By Emily Langer
Mr. Hall smiles during a tour of his home in Rockwall, Texas, in 2014. (LM Otero/AP)
Ralph M. Hall, a Texas Democrat-turned-Republican who was elected 17 times to Congress, where he became dean of his state’s delegation, one of the last veterans of World War II on Capitol Hill and the oldest person in history to serve in the House, died March 7 at his home in Rockwall, Texas. He was 95.
His longtime political strategist, Ed Valentine, confirmed the death and said he did not know the cause.
A former Navy pilot and Texas state senator, Mr. Hall was elected to the House in 1980 as a Democrat and for the next 34 years — the final decade as a Republican — represented a swath of the Red River Valley in eastern Texas. He announced that his 2014 campaign would be his last and was defeated in the Republican primary by John Ratcliffe, a former U.S. attorney who pledged to serve no more than eight years.
Read more from the Washington Post…
By HPM DIGITAL TEAM
The Texas Highway Patrol is increasing enforcement of a state law about passing stopped police cars and other special vehicles. (Photo: Texas Department of Public Safety)
Texas Troopers are increasing enforcement of a state law about passing stopped police cars and other special vehicles in Harris and other counties.
The law, commonly known as Move Over/Slow Down, was passed in 2003 and the Texas Department of Public Safety (DPS) periodically focuses on its enforcement in different parts of the state.
The law requires motorists to move over or slow down when certain vehicles – including police, fire, EMS, Texas Department of Transportation vehicles and tow trucks – are stopped on the side of the road with emergency lights activated.
Specifically, the law states that a driver must vacate the lane closest to the applicable vehicles stopped on the side of the road if the roadway has multiple lanes traveling in the same direction.
The other option is to slow down to 20 mph below the speed limit. If the speed limit is below 25 mph, the driver must slow down to 5 mph.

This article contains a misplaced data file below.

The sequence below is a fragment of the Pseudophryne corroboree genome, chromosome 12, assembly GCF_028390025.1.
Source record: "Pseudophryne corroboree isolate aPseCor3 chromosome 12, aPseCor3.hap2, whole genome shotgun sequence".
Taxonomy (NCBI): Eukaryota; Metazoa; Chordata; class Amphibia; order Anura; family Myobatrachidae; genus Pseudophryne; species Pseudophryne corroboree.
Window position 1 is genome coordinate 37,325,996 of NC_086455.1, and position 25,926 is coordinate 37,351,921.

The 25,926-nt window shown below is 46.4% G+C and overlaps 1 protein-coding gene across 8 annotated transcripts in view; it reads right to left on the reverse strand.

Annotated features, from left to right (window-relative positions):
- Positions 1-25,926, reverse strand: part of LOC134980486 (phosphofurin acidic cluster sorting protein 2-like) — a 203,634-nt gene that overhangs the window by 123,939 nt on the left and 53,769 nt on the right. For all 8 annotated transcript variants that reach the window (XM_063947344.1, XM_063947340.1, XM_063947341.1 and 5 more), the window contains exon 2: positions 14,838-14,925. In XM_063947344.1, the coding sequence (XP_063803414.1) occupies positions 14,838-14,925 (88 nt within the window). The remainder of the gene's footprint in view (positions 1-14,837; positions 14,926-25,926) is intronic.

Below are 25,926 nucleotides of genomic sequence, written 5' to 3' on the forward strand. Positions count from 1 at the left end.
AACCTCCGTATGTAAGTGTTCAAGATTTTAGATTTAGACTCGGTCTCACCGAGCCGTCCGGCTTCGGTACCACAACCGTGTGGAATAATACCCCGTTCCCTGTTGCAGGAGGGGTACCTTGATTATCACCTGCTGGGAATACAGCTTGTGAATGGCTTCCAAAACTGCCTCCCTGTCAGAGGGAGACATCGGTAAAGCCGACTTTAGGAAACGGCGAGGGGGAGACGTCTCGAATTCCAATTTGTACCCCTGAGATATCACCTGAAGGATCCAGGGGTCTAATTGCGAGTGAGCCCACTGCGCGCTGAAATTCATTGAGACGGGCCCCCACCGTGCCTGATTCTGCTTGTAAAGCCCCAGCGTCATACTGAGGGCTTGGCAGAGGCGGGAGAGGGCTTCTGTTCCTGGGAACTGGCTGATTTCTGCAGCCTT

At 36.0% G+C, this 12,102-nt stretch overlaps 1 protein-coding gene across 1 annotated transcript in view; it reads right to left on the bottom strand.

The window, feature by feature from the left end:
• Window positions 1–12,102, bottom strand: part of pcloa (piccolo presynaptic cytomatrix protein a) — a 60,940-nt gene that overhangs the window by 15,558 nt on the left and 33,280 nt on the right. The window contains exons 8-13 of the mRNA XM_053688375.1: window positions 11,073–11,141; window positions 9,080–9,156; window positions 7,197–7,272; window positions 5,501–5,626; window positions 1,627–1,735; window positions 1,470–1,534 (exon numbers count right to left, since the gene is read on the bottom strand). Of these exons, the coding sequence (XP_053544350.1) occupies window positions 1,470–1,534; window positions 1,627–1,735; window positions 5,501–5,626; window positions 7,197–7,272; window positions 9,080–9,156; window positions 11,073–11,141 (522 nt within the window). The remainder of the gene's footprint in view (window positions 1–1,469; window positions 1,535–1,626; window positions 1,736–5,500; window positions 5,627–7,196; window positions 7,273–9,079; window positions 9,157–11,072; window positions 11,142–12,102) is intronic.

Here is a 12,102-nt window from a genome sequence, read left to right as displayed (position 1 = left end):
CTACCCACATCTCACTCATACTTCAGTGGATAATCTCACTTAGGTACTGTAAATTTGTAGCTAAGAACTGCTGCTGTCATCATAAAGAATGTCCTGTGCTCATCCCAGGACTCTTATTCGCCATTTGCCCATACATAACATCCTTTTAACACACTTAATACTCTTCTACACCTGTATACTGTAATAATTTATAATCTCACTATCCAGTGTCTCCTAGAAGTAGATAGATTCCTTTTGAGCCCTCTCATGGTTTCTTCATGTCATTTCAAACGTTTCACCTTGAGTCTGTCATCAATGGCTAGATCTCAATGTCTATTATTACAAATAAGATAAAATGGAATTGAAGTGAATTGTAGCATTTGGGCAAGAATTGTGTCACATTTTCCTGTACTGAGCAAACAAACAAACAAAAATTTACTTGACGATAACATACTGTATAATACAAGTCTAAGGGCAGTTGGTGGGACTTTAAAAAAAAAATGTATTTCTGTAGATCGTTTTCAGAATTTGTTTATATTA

Read more from Houston Public Media…
AUSTIN (KXAN) — The Texas Rangers have a new recruit in six-year-old, Abigail Arias. On Monday, she became an honorary Texas Ranger and took a tour around the Texas State Capitol. Arias has a rare childhood kidney cancer that is terminal.
Several weeks ago, she became an honorary Freeport police officer which is the area Texas House Speaker Dennis Bonnen represents.
When Bonnen learned about her dream of being in law enforcement, he decided he wanted to do something extra special for the little girl.
Read more from KXAN…
“Never in my 20+ years as a Rep have I experienced a day as rewarding as today. Cancer is no match for 6 year-old Abigail Arias. She was doing such an outstanding job fighting bad guys as a @FreeportPD officer that today she got a new title. Say hello to our newest Texas Ranger.“ – D. Bonnen on Twitter [@RepDennisBonnen]
Five seconds is the average time your eyes are off the road while texting. At 55 mph, that’s enough time to cover the length of a football field.
Have you noticed how many drivers around you are buried in cell phone use? Now imagine if they were all intoxicated. How safe would you feel?
It’s not a stretch. Motorists on cell phones can mimic drunks with their weaving, unusual and varying speeds, and slow reaction times. The distracted can even be worse than the inebriated: Editors at Car and Driver magazine once tested reaction times and found that they actually braked more quickly while having consumed the legal limit of alcohol than while they were texting.